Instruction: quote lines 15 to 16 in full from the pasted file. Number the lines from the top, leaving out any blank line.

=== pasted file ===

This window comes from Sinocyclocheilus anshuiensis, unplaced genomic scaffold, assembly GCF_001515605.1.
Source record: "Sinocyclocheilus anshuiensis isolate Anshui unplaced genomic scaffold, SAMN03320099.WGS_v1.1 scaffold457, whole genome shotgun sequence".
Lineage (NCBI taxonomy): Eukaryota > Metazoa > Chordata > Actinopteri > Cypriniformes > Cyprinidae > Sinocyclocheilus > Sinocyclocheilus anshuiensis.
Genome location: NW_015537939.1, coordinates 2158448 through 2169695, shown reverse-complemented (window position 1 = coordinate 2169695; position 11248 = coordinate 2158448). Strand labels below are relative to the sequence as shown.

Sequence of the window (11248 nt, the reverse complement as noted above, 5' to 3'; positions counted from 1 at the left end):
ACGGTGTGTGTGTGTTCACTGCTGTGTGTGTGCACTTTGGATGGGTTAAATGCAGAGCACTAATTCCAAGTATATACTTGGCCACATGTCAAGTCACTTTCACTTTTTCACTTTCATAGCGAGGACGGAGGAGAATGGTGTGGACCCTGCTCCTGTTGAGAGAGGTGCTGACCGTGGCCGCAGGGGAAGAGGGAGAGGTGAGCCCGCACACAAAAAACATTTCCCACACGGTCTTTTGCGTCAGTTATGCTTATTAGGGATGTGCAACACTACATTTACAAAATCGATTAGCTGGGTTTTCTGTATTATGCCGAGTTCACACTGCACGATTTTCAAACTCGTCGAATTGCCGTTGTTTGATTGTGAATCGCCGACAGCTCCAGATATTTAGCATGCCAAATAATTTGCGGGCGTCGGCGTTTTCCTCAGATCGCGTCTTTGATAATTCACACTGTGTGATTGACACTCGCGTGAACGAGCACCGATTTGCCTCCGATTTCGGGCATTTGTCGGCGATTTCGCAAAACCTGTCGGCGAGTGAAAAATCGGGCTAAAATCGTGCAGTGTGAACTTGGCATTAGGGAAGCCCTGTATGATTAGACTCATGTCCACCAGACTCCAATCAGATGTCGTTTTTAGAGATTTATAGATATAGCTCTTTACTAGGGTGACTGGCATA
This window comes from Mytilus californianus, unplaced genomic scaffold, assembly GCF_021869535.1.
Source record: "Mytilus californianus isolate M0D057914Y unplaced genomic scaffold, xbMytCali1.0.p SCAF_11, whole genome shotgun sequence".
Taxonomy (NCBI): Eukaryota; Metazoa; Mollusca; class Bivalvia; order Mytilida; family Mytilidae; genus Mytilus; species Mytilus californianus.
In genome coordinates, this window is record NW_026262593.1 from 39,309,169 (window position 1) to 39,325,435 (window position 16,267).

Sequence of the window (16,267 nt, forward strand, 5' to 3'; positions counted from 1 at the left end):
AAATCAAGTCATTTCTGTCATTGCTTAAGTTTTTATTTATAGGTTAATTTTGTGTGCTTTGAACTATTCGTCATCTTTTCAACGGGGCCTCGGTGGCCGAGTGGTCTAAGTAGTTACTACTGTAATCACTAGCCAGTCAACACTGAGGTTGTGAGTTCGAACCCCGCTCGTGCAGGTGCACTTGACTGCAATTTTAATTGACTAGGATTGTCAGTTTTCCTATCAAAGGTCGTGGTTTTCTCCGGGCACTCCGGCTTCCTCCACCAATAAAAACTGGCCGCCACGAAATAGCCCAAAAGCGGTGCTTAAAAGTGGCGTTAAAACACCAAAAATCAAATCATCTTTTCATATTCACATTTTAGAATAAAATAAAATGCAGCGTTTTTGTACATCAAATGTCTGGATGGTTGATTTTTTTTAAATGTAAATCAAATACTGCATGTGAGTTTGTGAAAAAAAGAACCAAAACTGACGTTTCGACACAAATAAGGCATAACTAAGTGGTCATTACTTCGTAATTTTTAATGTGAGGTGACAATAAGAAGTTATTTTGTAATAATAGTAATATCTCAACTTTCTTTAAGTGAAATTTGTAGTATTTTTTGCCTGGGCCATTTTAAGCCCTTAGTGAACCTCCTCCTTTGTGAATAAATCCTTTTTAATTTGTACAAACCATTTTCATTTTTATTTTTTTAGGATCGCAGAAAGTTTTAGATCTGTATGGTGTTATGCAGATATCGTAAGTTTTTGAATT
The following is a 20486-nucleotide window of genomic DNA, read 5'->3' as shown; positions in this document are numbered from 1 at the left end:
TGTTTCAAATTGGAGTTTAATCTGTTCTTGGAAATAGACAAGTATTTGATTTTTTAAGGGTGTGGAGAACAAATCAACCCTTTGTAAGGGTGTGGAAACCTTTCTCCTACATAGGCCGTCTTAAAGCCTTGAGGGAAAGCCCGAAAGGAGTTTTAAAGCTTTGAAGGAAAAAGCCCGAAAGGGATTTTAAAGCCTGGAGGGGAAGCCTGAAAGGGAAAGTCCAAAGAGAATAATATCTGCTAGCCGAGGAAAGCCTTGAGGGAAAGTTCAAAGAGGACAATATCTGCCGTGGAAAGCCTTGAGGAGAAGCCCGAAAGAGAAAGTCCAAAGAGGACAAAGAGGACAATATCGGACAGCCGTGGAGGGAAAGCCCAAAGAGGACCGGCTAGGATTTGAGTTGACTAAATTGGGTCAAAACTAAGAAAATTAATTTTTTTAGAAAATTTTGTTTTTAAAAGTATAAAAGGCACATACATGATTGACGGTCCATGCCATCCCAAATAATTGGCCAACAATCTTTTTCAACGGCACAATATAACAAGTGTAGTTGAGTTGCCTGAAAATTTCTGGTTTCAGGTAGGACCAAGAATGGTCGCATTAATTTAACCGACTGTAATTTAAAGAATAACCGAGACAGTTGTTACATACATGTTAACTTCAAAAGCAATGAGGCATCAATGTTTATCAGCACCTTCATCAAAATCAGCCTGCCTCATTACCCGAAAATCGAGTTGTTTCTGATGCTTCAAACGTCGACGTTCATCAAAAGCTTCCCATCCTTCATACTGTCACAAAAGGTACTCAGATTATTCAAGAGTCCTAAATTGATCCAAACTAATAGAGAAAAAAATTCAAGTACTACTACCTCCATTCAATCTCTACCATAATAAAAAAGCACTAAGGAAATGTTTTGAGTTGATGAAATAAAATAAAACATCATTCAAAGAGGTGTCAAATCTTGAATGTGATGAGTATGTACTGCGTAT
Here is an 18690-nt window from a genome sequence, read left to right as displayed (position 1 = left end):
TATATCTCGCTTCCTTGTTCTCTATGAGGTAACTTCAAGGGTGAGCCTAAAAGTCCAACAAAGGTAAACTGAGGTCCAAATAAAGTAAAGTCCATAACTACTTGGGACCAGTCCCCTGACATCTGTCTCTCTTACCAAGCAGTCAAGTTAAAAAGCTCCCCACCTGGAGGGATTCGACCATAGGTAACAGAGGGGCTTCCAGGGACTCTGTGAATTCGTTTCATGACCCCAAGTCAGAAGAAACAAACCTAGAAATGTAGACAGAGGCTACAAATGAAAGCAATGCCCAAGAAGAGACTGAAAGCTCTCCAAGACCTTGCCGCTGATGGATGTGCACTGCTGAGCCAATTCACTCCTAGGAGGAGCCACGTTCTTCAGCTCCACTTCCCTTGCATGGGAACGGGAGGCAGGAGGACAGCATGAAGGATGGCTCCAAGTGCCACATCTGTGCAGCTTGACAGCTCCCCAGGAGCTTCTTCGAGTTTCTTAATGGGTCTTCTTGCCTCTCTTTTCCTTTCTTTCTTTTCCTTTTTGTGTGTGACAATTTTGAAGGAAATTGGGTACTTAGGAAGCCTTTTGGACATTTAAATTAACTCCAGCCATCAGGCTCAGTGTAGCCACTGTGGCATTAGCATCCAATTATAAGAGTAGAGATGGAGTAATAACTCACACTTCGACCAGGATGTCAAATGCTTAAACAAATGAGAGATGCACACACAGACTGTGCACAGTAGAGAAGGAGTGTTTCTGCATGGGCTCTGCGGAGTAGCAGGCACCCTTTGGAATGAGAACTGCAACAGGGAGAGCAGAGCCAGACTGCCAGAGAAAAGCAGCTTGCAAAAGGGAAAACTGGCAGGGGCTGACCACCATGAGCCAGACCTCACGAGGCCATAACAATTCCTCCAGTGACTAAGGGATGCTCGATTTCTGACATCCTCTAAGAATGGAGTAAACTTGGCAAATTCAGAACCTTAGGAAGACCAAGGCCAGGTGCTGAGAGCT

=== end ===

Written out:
Here is an 18690-nt window from a genome sequence, read left to right as displayed (position 1 = left end):
TATATCTCGCTTCCTTGTTCTCTATGAGGTAACTTCAAGGGTGAGCCTAAAAGTCCAACAAAGGTAAACTGAGGTCCAAATAAAGTAAAGTCCATAACTACTTGGGACCAGTCCCCTGACATCTGTCTCTCTTACCAAGCAGTCAAGTTAAAAAGCTCCCCACCTGGAGGGATTCGACCATAGGTAACAGAGGGGCTTCCAGGGACTCTGTGAATTCGTTTCATGACCCCAAGTCAGAAGAAACAAACCTAGAAATGTAGACAGAGGCTACAAATGAAAGCAATGCCCAAGAAGAGACTGAAAGCTCTCCAAGACCTTGCCGCTGATGGATGTGCACTGCTGAGCCAATTCACTCCTAGGAGGAGCCACGTTCTTCAGCTCCACTTCCCTTGCATGGGAACGGGAGGCAGGAGGACAGCATGAAGGATGGCTCCAAGTGCCACATCTGTGCAGCTTGACAGCTCCCCAGGAGCTTCTTCGAGTTTCTTAATGGGTCTTCTTGCCTCTCTTTTCCTTTCTTTCTTTTCCTTTTTGTGTGTGACAATTTTGAAGGAAATTGGGTACTTAGGAAGCCTTTTGGACATTTAAATTAACTCCAGCCATCAGGCTCAGTGTAGCCACTGTGGCATTAGCATCCAATTATAAGAGTAGAGATGGAGTAATAACTCACACTTCGACCAGGATGTCAAATGCTTAAACAAATGAGAGATGCACACACAGACTGTGCACAGTAGAGAAGGAGTGTTTCTGCATGGGCTCTGCGGAGTAGCAGGCACCCTTTGGAATGAGAACTGCAACAGGGAGAGCAGAGCCAGACTGCCAGAGAAAAGCAGCTTGCAAAAGGGAAAACTGGCAGGGGCTGACCACCATGAGCCAGACCTCACGAGGCCATAACAATTCCTCCAGTGACTAAGGGATGCTCGATTTCTGACATCCTCTAAGAATGGAGTAAACTTGGCAAATTCAGAACCTTAGGAAGACCAAGGCCAGGTGCTGAGAGCT